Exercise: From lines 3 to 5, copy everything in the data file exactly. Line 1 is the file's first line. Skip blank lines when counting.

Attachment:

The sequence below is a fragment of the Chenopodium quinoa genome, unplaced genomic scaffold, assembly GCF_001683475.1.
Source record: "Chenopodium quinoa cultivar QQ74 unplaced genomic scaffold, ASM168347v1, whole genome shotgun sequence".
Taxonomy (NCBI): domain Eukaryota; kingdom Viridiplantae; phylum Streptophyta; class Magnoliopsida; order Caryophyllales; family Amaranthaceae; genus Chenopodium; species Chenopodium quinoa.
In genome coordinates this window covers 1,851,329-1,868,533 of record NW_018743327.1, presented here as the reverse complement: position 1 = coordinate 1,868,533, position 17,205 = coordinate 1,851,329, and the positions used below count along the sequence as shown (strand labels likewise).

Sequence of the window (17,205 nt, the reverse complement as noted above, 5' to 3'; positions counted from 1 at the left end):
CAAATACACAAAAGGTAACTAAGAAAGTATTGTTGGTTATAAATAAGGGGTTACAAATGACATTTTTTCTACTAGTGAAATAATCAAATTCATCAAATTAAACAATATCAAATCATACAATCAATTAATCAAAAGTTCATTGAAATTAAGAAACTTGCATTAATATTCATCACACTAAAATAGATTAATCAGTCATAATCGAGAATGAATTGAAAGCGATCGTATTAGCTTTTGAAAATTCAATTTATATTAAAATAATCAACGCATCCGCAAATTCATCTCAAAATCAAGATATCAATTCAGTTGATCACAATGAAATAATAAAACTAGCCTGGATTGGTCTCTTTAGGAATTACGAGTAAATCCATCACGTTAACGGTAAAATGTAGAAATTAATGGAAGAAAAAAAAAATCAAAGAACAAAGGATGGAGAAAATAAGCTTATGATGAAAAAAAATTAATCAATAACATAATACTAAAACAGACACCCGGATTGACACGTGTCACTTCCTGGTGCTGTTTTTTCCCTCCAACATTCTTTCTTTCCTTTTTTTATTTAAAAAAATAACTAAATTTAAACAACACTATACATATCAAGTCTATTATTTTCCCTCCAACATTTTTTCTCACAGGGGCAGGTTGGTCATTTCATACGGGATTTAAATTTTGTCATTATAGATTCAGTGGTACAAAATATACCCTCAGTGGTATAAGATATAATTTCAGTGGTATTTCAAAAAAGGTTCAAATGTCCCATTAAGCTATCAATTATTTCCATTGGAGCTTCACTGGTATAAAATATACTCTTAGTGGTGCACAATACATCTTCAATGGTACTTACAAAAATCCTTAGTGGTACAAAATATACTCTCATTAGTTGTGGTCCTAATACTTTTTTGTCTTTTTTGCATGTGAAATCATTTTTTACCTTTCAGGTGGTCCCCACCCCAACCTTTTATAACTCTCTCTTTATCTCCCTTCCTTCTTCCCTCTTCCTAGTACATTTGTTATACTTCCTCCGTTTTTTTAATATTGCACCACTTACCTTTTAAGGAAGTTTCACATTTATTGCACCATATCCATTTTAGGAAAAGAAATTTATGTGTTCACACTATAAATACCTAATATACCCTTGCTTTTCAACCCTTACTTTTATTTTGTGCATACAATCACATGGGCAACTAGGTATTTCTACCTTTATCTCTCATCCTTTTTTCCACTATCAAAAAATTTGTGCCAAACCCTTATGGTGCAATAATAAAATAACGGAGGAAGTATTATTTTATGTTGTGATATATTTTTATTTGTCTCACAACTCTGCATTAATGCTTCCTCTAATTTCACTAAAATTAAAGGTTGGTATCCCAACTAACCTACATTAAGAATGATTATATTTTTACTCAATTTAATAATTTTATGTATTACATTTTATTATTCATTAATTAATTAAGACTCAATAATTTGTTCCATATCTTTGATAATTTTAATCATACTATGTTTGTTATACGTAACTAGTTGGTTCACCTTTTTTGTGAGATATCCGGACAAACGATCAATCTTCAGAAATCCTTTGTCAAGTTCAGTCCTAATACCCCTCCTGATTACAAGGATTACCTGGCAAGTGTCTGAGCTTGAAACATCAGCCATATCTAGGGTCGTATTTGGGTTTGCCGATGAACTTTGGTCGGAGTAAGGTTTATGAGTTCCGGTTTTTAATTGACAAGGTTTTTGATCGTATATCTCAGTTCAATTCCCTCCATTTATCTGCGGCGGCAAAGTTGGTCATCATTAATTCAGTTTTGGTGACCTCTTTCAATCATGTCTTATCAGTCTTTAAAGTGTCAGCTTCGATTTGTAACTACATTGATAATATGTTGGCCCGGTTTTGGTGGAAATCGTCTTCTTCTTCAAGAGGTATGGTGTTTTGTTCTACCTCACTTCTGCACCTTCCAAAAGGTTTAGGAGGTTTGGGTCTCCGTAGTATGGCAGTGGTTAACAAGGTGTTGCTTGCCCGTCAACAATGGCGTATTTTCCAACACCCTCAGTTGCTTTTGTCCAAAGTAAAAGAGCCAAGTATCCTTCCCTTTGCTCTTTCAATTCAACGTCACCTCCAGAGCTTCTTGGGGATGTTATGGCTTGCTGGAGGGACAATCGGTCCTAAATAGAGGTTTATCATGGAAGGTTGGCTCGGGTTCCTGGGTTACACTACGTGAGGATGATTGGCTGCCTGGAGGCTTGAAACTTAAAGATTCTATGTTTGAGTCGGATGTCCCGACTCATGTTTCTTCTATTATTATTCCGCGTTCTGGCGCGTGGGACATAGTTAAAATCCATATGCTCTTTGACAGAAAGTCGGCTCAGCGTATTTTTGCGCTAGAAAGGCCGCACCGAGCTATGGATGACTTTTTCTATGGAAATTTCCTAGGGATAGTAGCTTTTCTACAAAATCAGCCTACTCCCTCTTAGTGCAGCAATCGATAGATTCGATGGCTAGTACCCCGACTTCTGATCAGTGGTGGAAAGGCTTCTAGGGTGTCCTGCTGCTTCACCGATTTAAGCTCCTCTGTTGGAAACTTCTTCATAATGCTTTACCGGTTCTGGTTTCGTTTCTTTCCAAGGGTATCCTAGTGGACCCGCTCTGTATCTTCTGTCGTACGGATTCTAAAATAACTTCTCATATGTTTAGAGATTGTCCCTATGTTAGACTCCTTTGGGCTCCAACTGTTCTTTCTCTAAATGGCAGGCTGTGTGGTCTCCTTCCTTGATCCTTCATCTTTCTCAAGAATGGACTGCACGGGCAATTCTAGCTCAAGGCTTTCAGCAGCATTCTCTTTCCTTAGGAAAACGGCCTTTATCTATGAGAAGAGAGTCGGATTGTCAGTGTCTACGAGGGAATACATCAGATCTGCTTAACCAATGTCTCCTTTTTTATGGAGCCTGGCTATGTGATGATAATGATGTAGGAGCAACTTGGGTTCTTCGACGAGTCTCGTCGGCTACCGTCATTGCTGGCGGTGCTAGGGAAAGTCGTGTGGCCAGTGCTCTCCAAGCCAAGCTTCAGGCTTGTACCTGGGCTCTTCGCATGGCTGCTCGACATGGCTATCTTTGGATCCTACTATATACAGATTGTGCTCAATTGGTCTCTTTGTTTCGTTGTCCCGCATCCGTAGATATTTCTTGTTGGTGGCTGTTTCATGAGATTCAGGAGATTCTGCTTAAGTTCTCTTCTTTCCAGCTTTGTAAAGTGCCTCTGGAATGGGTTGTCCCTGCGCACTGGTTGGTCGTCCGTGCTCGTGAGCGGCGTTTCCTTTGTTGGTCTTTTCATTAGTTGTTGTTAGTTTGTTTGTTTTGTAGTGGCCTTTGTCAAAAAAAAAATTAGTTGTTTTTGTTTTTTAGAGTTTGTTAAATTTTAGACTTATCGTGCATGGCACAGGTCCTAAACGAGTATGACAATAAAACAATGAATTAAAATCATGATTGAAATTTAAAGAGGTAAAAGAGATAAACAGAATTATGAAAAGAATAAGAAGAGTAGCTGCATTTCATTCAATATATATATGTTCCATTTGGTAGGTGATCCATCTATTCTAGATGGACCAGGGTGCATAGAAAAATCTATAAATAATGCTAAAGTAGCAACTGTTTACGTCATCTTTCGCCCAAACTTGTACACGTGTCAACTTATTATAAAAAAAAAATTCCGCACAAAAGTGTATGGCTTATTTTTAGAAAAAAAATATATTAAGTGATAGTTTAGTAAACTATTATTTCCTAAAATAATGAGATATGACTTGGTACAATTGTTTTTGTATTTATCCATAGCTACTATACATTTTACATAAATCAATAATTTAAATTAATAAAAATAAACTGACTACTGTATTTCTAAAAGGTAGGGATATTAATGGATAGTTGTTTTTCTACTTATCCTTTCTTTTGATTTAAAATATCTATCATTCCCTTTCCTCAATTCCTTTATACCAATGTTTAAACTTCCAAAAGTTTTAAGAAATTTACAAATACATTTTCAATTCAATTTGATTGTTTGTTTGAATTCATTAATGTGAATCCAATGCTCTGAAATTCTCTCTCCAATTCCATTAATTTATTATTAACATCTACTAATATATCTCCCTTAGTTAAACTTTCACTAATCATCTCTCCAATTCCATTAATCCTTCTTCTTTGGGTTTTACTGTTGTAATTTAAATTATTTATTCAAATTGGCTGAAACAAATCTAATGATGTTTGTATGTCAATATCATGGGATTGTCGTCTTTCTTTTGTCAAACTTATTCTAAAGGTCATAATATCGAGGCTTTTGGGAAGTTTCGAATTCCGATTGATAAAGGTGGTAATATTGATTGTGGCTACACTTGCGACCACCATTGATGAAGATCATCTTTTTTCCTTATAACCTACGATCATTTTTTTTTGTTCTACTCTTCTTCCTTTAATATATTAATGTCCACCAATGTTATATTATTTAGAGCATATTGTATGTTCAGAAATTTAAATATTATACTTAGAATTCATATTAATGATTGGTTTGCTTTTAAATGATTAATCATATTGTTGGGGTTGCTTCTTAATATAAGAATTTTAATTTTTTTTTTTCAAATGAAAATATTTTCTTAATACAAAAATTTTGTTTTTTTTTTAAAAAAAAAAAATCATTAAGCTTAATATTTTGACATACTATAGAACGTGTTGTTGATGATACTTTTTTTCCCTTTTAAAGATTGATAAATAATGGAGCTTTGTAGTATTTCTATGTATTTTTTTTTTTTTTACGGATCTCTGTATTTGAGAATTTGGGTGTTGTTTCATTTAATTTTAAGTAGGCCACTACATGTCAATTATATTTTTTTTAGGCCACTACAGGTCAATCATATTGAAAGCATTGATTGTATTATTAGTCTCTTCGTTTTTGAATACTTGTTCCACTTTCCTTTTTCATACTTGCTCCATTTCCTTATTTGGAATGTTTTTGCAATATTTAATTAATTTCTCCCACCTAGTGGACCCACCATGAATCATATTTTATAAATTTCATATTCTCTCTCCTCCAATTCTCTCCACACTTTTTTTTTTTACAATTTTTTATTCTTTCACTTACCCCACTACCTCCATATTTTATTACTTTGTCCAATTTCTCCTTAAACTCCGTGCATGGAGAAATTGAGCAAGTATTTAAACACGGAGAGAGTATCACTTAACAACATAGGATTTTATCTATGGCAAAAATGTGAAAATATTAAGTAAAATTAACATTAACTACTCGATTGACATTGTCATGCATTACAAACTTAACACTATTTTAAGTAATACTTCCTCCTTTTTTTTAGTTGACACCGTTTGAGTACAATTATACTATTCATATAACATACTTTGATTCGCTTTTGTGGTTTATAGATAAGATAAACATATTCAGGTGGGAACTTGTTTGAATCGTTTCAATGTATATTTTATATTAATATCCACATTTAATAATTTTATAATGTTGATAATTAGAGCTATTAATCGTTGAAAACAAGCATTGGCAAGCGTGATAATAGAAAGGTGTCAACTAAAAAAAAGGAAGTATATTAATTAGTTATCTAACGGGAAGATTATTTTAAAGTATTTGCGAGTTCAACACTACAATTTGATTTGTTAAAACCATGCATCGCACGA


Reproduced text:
Taxonomy (NCBI): domain Eukaryota; kingdom Viridiplantae; phylum Streptophyta; class Magnoliopsida; order Caryophyllales; family Amaranthaceae; genus Chenopodium; species Chenopodium quinoa.
In genome coordinates this window covers 1,851,329-1,868,533 of record NW_018743327.1, presented here as the reverse complement: position 1 = coordinate 1,868,533, position 17,205 = coordinate 1,851,329, and the positions used below count along the sequence as shown (strand labels likewise).

Sequence of the window (17,205 nt, the reverse complement as noted above, 5' to 3'; positions counted from 1 at the left end):